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Mohali invite: a reverse swing?

March 26, 2011

President Zardari with Prime minister, Singh of India. – File Photo by AFP

NEW DELHI: Friday’s invitation by the Indian prime minister to Pakistani leaders to watch the Mohali World Cup fixture with him may offer the host and his guests an escape from the heat of domestic politics. However, cricket diplomacy has been a non-starter for improving bilateral ties.

While cricket itself stands to gain from the India-Pakistan clash in the March 30 semi-final, any attempt to turn the event into a political initiative may be self-defeating. There is a history to indicate this.

Gen Zia-ul-Haq visited Jaipur in 1987 to mark the end of 17 years of suspended cricketing ties between the two countries. By 1989 Kashmir was on fire and relations were badly singed.

In March 2004, Indian cricketers resumed a full tour of Pakistan after a 10-year interruption. The visit saw the Gandhi scions, Priyanka and Rahul, being feted in Karachi as they were given a VVIP protocol.

India’s National Security Adviser Brajesh Mishra showed up at the Lahore fixture of that tour.

He had helped frame the January 2004 declaration in Islamabad in which “President Musharraf reassured Prime Minister Vajpayee that he will not permit any territory under Pakistan’s control to be used to support terrorism in any manner”. That boast was short-lived. Starting their composite dialogue, the two leaders claimed prematurely on hindsight that they “are confident that the resumption of the composite dialogue will lead to peaceful settlement of all bilateral issues, including Jammu and Kashmir, to the satisfaction of both sides”.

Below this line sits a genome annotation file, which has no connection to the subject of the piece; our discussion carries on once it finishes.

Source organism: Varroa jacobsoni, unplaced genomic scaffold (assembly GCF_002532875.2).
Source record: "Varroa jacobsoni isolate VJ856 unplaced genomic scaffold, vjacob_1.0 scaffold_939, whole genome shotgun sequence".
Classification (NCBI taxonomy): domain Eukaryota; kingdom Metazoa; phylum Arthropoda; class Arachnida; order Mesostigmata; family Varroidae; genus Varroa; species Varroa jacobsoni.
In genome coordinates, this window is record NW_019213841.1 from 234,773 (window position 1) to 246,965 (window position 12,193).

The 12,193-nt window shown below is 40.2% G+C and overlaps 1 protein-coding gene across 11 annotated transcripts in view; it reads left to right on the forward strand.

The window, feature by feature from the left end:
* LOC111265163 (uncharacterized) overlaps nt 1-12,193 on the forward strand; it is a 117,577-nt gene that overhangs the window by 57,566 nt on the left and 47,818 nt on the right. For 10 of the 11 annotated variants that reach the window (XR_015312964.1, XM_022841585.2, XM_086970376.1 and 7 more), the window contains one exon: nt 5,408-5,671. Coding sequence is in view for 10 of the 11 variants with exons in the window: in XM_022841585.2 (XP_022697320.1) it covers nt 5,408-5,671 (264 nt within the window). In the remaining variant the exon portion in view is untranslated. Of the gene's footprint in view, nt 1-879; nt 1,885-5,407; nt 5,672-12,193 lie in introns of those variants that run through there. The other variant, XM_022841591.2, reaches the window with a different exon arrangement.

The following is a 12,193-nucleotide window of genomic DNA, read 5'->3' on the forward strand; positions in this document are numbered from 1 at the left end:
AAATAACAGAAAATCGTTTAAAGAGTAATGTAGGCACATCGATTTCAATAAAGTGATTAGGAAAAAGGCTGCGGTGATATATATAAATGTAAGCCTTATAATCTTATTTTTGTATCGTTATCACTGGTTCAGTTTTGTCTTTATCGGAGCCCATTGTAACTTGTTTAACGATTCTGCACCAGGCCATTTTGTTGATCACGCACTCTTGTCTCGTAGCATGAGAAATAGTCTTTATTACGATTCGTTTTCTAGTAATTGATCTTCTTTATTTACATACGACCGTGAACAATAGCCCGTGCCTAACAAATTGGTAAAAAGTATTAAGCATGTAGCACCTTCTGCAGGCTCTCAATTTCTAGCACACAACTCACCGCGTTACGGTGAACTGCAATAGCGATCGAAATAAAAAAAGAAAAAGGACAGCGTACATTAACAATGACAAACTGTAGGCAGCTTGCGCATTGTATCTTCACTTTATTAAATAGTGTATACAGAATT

A year later, in April 2005, Gen Musharraf visited Delhi where he watched an India-Pakistan ODI with Prime Minister Singh. Media reports described their subsequent joint statement during the visit as a great leap forward whereby India and Pakistan underlined that the peace process between them was irreversible. It was destined to become another tall claim.

Condemning the attempts to disrupt the Srinagar-Muzaffarabad bus service the two leaders pledged that they “would not allow terrorism to impede the peace process”. A similar statement was repeated in Sharm al Sheikh in July 2009. The world was however already beginning to see that Prime Minister Singh did not have the support he needed at home to push the ties. WikiLeaks revelations quoting US cables confirmed that.

Dr Singh was isolated in seeking normal ties with Pakistan. Mumbai terror attacks only strengthened the hands of the naysayers. A piquant problem will be the home secretaries’ meeting which is scheduled to take place on March 28, two days before the leaders try to negotiate the perpetually reversible progress in their widely swinging bilateral ties, when they meet at the Mohali pavilion.